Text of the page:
The FBI may have violated criminal statutes, as well as its own strict internal procedures, by using unverified information during the 2016 election to obtain a surveillance warrant on onetime Trump campaign aide Carter Page, the chairman of the House Intelligence Committee charged Thursday in a letter obtained by Fox News.
House Intelligence Committee (HPSCI) Chairman Devin Nunes, R-Calif., wrote in his letter to Attorney General Jeff Sessions that “in this instance, it’s clear that basic operating guidance was violated.”
Nunes cited the Domestic Investigations and Operations Guide (DIOG), which was created by the bureau and approved by the Justice Department, to say he believed the FBI violated procedures requiring verified and documented evidence in applications to the Foreign Intelligence Surveillance Court.
An Oct. 2011 version of the operations guide states that the “accuracy of information contained within FISA applications is of utmost importance... Only documented and verified information may be used to support FBI applications to the court.”
The guidance also states that information in a FISA application must be “thoroughly vetted and confirmed.”
A memo released by the intelligence committee last month stated that the FBI and DOJ sought surveillance warrants to spy on Page by using an infamous, Democrat-funded anti-Trump dossier that included salacious and unverified allegations about Trump's connections to Russia.
“Former and current DOJ and FBI leadership have confirmed to the committee that unverified information from the Steele dossier comprised an essential part of the FISA applications related to Carter Page,” Nunes wrote Thursday.
Nunes listed five criminal statutes that were possibly violated, including conspiracy, obstruction of justice, contempt of court. It also cites statutes that make it a crime to willfully deprive a person of a right protected by the Constitution and another preventing unauthorized electronic surveillance.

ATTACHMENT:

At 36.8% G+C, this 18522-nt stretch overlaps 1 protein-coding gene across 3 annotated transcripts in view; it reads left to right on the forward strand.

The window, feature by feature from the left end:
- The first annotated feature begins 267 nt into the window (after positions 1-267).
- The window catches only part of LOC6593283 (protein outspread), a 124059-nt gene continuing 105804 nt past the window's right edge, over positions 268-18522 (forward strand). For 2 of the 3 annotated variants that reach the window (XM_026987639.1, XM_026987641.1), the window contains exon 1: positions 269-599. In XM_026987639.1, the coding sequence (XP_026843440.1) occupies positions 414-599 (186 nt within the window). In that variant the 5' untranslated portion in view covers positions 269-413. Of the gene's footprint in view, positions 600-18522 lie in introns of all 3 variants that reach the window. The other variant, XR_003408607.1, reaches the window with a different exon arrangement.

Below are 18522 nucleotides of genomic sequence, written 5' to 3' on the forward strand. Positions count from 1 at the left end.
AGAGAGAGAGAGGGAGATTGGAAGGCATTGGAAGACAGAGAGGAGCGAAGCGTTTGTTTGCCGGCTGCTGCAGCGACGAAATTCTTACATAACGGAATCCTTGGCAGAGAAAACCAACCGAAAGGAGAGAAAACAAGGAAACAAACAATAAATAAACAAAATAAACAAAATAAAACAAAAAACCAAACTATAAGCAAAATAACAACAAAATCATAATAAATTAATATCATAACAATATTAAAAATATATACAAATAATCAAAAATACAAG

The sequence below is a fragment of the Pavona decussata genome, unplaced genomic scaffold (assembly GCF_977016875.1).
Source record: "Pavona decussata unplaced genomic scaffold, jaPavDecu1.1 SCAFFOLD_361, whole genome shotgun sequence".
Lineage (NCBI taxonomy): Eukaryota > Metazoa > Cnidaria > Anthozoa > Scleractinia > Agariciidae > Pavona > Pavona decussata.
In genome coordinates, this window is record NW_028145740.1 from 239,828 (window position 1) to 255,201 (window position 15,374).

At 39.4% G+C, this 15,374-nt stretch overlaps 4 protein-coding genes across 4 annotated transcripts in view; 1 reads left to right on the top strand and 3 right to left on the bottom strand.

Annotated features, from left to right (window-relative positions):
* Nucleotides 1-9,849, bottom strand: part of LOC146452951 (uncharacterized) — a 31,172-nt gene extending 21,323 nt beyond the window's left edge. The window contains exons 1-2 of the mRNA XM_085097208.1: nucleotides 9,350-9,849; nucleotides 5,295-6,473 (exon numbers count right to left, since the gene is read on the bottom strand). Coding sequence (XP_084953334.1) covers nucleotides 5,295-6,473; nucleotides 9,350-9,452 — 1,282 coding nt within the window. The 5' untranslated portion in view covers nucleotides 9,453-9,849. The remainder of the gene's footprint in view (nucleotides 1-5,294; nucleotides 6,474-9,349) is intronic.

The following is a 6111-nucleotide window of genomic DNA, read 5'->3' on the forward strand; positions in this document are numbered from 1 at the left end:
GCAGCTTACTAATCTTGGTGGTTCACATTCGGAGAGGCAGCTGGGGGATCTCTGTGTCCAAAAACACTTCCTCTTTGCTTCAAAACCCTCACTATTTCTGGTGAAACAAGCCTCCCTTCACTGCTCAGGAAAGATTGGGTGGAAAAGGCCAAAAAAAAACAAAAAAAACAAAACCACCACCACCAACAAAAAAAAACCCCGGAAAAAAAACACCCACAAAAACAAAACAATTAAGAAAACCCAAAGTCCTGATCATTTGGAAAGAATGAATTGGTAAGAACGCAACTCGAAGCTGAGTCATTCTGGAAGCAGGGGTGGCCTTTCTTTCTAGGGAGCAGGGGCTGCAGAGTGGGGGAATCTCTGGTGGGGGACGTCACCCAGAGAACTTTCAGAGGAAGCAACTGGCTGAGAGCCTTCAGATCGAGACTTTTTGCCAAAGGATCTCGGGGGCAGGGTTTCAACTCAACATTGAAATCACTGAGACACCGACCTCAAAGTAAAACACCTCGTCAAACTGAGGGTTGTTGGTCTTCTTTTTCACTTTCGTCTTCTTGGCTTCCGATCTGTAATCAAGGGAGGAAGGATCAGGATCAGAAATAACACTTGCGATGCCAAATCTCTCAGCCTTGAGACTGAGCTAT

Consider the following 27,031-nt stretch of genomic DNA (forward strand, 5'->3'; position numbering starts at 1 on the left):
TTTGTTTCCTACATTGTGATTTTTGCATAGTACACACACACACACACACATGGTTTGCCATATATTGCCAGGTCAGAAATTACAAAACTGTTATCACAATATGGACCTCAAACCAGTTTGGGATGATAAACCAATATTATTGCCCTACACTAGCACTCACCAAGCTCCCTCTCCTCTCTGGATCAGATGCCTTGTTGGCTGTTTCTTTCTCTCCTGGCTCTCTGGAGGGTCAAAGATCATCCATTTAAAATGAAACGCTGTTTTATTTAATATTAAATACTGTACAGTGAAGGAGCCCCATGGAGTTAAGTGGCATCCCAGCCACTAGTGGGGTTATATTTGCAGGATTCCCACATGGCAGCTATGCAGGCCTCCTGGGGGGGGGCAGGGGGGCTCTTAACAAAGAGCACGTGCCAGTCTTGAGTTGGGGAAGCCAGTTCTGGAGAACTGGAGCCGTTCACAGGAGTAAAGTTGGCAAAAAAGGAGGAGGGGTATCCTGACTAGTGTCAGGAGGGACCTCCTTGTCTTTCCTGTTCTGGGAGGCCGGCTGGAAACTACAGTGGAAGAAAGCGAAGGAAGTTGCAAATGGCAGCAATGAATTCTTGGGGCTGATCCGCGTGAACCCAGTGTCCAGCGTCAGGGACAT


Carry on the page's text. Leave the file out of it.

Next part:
In the letter, Nunes asks Sessions whether these protocols requiring verified information have changed, and if not, what steps the DOJ or FBI taken to hold officials behind the Page application accountable.
The letter is carbon copied to FBI Director Christopher Wray and DOJ Inspector General Michael Horowitz.
“In his latest letter to an Attorney General recused on the matter, Chairman Nunes continues his effort to attack and malign the honorable men and women of the FBI and the Department of Justice,” the committee's ranking member, California Democrat Adam Schiff, responded. “The Republican memo having been discredited, this new attempt to roil the Department is little more than another transparent effort to defend President Trump by trying to discredit and distract from the Special Counsel and Congressional investigations.”
“The Inspector General will handle the matter appropriately,” DOJ spokesman Ian Prior told Fox News.
“The extraordinarily productive results of HPSCI's ongoing investigation and associated legal analyses offers a positive role model for both the U.S. Intelligence Community and the Justice Department as that part of the executive branch begins work toward urgent reputational repair and basic standards of integrity within their federal agencies after the unprecedented FISA abuses of 2016,” Page told Fox News. “Just as Chairman Nunes effectively fought back against frivolously partisan political attacks and cleared his name through competent Congressional oversight bodies following false allegations regarding possible conflicts of interest last year, I hope that the Justice Department's ethics officials give the Attorney General’s stellar record and benign relationship with the President an unbiased look as well.”
The FBI had no comment.
Sessions acknowledged this week that Horowitz is probing the circumstances of the surveillance of Page.
“We believe the Department of Justice must adhere to the high standards in the FISA court,” Sessions said during a news conference Tuesday. “Yes it will be investigated. And I think that's just the appropriate thing the inspector general will take that as one of the matters he'll deal with.”
That admission, though, put Sessions back in President Trump’s crosshairs Wednesday, with the president referring to Horowitz as an “Obama guy” and calling Sessions’ decision “disgraceful.”
House Intelligence Committee Republicans and Democrats have argued over whether the dossier was a primary or secondary element of the surveillance application.
Democrats released a rebuttal memo on Sunday, saying the dossier was corroborated by multiple sources.
But in his June 2017 testimony to the Senate Intelligence Committee, then-FBI Director Jim Comey said he still considered the dossier “unverified” and “salacious” three months after the October 2016 surveillance warrant was granted.
Fox News' Pamela K. Browne and Jake Gibson contributed to this report.